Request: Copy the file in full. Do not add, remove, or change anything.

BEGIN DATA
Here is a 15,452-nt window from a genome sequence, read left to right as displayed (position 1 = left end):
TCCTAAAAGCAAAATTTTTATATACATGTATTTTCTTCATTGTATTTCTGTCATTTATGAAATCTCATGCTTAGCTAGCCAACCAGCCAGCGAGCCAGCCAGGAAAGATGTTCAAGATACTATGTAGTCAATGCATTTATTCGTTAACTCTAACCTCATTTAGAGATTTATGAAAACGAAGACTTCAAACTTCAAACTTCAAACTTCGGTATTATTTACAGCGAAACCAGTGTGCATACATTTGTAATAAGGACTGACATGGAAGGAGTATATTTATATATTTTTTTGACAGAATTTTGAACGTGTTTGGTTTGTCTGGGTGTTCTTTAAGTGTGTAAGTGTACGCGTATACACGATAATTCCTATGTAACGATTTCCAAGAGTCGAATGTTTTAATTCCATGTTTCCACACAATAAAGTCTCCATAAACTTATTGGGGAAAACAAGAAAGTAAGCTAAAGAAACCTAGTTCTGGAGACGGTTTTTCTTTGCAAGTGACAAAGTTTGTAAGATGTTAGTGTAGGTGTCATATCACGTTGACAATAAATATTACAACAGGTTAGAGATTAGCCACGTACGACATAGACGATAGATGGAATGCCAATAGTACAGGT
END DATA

Here is a 15,452-nt window from a genome sequence, read left to right as displayed (position 1 = left end):
TCCTAAAAGCAAAATTTTTATATACATGTATTTTCTTCATTGTATTTCTGTCATTTATGAAATCTCATGCTTAGCTAGCCAACCAGCCAGCGAGCCAGCCAGGAAAGATGTTCAAGATACTATGTAGTCAATGCATTTATTCGTTAACTCTAACCTCATTTAGAGATTTATGAAAACGAAGACTTCAAACTTCAAACTTCAAACTTCGGTATTATTTACAGCGAAACCAGTGTGCATACATTTGTAATAAGGACTGACATGGAAGGAGTATATTTATATATTTTTTTGACAGAATTTTGAACGTGTTTGGTTTGTCTGGGTGTTCTTTAAGTGTGTAAGTGTACGCGTATACACGATAATTCCTATGTAACGATTTCCAAGAGTCGAATGTTTTAATTCCATGTTTCCACACAATAAAGTCTCCATAAACTTATTGGGGAAAACAAGAAAGTAAGCTAAAGAAACCTAGTTCTGGAGACGGTTTTTCTTTGCAAGTGACAAAGTTTGTAAGATGTTAGTGTAGGTGTCATATCACGTTGACAATAAATATTACAACAGGTTAGAGATTAGCCACGTACGACATAGACGATAGATGGAATGCCAATAGTACAGGT